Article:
News & Views Back



Ever since the stand out success of Netflix’s Making a Murderer (Laura Ricciardi/Moira Demos), documentaries have become more mainstream, getting more competitive viewership then drama shows. Since the beginning of 2019 there has been a tidal wave of fantastic hard hitting Documentaries airing on broadcast channels and streaming services. The popularity of which has soared to some of the highest viewing figures in the industry.

The big stand out of the year, (so far) goes to Fyre (Chris Smith) documenting the disastrous Fyre Festival that took place in 2017. The documentary (which is available to stream on Netflix) depicts the events that lead to and caused the catastrophe. This included hiring a 21 year old ‘never booked a festival before’ booking agent and asking an employee (Andy King) to go give a border agent oral sex to release the bottled water which they bought for the festival. The festival’s director Billy McFarland was later sued for fraudulent advertising, he is now serving time for his responsibility in Fyre Festival. This documentary is shocking because it depicts the role social media has on influencing the public. Fyre Festival sold out with only one promo video. McFarland got successful models such as Kendall Jenner, to post on Instagram whilst shooting the promo video about the festival. The models were all bikini clad on a private island to promote a celebrity atmosphere and luxury concepts. It proved to be a damming indictment of the modern world and the way you can be manipulated through the internet.

This was followed by the divisive documentary Leaving Neverland based on the allegations of abuse against Michael Jackson. This harrowing four hour two part documentary has caused mass outcry on social media, dividing peoples opinions. However, it is clear that Michael Jackson fans don’t believe the allegations and since the airing of the show Michael Jackson’s albums have re entered the top forty. Which may be proof of the old saying “any publicity is good publicity”.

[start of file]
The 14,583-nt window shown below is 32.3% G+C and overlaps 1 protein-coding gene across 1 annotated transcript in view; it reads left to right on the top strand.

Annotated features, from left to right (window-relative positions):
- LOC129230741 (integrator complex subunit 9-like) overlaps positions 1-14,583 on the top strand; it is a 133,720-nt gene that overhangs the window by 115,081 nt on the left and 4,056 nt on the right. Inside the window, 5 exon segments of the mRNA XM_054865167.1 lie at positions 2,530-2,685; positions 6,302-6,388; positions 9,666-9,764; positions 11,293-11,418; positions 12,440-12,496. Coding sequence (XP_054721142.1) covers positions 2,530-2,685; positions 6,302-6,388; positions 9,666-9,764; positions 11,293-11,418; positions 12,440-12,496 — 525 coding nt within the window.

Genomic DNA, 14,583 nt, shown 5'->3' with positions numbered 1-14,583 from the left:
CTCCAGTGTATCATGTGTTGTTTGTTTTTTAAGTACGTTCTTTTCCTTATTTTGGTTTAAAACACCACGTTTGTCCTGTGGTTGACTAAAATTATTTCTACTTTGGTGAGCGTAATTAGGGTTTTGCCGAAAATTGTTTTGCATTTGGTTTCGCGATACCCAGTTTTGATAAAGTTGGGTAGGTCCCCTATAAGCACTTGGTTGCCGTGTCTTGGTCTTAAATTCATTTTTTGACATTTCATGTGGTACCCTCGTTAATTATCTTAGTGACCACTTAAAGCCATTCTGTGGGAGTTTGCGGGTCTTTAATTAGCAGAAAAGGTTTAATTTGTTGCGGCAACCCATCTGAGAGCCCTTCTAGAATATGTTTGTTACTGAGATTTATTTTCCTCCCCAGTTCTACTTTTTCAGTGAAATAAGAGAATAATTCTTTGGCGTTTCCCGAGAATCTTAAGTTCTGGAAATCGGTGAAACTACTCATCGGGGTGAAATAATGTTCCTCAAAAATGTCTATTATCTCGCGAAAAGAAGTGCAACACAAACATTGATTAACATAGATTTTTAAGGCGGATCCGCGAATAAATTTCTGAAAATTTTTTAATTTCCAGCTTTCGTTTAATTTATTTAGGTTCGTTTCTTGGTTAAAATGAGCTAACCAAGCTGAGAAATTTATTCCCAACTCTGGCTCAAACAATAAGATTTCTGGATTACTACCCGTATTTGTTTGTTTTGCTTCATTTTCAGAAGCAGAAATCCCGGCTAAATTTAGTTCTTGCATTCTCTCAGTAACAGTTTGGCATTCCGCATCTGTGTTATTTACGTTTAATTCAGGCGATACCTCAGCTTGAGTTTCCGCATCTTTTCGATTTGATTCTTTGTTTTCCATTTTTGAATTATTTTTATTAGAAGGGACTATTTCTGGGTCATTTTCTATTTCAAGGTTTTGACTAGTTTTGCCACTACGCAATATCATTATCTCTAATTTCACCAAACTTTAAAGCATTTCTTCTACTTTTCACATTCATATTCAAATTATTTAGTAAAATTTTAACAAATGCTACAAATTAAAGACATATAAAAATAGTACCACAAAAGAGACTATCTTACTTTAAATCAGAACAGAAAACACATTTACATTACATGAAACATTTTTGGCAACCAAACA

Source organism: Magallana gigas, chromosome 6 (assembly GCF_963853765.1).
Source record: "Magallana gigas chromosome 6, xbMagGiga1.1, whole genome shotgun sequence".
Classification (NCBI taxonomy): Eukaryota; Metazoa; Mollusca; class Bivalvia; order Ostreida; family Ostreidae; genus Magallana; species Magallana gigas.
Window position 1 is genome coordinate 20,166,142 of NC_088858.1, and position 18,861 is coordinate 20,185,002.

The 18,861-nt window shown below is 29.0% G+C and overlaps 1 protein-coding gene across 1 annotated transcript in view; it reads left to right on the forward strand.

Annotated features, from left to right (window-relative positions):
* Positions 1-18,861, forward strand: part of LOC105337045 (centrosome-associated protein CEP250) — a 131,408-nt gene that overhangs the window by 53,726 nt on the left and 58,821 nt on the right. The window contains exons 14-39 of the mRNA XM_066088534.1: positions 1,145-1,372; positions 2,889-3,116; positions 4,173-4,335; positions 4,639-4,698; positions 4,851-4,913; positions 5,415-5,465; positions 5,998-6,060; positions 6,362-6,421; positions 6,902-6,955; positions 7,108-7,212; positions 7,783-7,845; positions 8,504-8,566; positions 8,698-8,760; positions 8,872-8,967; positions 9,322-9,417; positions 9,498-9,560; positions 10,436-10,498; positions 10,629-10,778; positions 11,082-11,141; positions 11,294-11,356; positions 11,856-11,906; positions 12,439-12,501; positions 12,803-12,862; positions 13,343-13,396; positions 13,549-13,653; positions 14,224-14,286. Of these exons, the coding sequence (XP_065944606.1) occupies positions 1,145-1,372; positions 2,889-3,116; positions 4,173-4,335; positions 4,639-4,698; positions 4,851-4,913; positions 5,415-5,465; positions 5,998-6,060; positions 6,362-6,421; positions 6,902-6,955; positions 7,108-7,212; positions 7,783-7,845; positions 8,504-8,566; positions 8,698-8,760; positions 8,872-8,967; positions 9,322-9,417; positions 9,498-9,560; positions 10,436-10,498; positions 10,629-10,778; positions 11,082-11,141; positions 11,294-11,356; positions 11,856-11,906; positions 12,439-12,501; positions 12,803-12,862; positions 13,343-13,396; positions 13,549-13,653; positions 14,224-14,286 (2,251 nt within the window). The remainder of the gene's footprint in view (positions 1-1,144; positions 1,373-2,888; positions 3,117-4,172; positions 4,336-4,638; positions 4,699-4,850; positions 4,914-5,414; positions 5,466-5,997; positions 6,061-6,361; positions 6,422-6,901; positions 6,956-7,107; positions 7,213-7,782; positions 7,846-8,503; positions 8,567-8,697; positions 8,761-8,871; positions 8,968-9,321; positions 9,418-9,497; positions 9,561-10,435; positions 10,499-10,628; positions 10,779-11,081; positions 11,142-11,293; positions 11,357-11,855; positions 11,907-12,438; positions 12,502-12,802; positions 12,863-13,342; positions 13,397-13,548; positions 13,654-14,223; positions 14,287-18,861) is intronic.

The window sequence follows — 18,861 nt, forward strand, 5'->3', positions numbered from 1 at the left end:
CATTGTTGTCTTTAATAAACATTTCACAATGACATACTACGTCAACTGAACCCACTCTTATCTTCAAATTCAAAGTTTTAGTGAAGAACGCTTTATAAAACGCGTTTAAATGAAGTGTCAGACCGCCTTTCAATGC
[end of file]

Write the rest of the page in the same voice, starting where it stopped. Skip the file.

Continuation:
True crime documentaries are still most popular for viewers. The morbid fascination of the public has been truly stimulated with the material within the genre lately. Firstly, Vincent Lambe’s Oscar nominated short Detainment which illustrates (a dramatized version of) the confessions of the two boys who killed Jamie Bulgar has become infamous. Lambe himself has said that the film will “break” his career as it can be seen to be sympathetic towards the guilty boys. Then on Friday the 15th of March Netflix released its new documentary season based on the disappearance of Madeline McCann. The disappearance of Madeline McCann (Chris Smith) is an in depth look at the investigation which has been on-going for over a decade. It debates many different possible theories and discussion of what could of happened. Yet, Kate and Gerry McCann have both refused to take part in it and have called it a “hindrance” to the current investigation.

On a lighter note, I have a list of documentaries to look out for coming out this year below. These documentaries have been flagged as continuing this momentum in the genre for the rest of the year.

• Untouchable– Simon Chinn – The uncovering of Harvey Weinstein.

• One Child Nation– Nunfo Wang – Personal story surrounding China’s policy to have one child per couple.

• The Great Hack– Jehane Noujam and Karim Amer (Oscar nominated for the square)- Based on the Facebook data hack scandal.

• Midnight Traveller– Hassan Fazili– The filmmakers autobiography about how he escaped Afghanistan to then be targeted by the Taliban.